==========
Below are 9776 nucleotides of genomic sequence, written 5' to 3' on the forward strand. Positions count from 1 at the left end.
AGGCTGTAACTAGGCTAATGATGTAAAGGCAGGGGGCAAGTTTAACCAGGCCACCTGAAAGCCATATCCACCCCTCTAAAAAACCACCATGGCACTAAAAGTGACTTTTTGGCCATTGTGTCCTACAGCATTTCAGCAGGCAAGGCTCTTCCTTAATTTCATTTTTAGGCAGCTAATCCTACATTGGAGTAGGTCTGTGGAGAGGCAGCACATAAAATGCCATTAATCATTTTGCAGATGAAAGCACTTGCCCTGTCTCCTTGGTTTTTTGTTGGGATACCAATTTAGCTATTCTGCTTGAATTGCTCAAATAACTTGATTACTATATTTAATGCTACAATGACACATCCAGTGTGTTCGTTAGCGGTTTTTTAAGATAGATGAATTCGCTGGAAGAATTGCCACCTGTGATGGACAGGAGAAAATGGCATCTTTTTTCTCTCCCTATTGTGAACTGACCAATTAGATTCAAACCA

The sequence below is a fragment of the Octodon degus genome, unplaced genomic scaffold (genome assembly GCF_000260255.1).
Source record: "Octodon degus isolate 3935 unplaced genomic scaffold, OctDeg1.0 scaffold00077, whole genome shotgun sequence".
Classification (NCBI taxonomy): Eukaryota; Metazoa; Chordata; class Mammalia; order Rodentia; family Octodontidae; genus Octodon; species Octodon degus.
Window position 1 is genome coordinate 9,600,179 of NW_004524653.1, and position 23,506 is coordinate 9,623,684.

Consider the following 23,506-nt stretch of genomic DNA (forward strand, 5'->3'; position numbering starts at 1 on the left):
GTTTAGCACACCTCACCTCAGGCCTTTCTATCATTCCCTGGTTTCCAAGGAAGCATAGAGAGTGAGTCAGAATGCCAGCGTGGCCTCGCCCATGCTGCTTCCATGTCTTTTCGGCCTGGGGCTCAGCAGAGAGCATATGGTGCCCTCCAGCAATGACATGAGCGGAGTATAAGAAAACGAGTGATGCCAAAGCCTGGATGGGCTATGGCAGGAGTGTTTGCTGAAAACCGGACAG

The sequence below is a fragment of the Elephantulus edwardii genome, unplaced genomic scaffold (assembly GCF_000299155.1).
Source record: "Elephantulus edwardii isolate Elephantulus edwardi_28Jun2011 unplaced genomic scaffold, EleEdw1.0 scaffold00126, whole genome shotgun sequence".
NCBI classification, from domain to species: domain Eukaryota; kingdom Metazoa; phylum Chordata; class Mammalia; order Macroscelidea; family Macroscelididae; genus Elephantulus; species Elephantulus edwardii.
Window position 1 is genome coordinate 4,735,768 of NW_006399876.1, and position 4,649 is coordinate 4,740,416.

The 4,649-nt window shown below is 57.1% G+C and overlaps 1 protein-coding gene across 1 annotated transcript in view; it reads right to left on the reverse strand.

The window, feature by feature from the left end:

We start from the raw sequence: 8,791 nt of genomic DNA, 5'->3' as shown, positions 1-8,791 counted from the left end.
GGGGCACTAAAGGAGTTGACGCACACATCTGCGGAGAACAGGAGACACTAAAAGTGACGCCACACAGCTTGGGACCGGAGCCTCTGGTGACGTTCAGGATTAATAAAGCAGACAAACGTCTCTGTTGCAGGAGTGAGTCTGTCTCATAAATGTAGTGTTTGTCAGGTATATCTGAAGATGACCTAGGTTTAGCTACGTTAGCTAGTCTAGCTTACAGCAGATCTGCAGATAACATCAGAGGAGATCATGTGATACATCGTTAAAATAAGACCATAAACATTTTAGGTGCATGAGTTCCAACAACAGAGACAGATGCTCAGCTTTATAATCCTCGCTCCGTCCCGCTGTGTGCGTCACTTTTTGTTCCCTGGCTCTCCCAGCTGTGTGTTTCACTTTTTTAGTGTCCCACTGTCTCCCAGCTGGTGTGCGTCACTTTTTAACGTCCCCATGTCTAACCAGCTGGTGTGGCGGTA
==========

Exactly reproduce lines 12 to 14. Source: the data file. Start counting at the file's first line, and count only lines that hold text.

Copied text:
Window position 1 is genome coordinate 4,735,768 of NW_006399876.1, and position 4,649 is coordinate 4,740,416.

The 4,649-nt window shown below is 57.1% G+C and overlaps 1 protein-coding gene across 1 annotated transcript in view; it reads right to left on the reverse strand.

The window, feature by feature from the left end: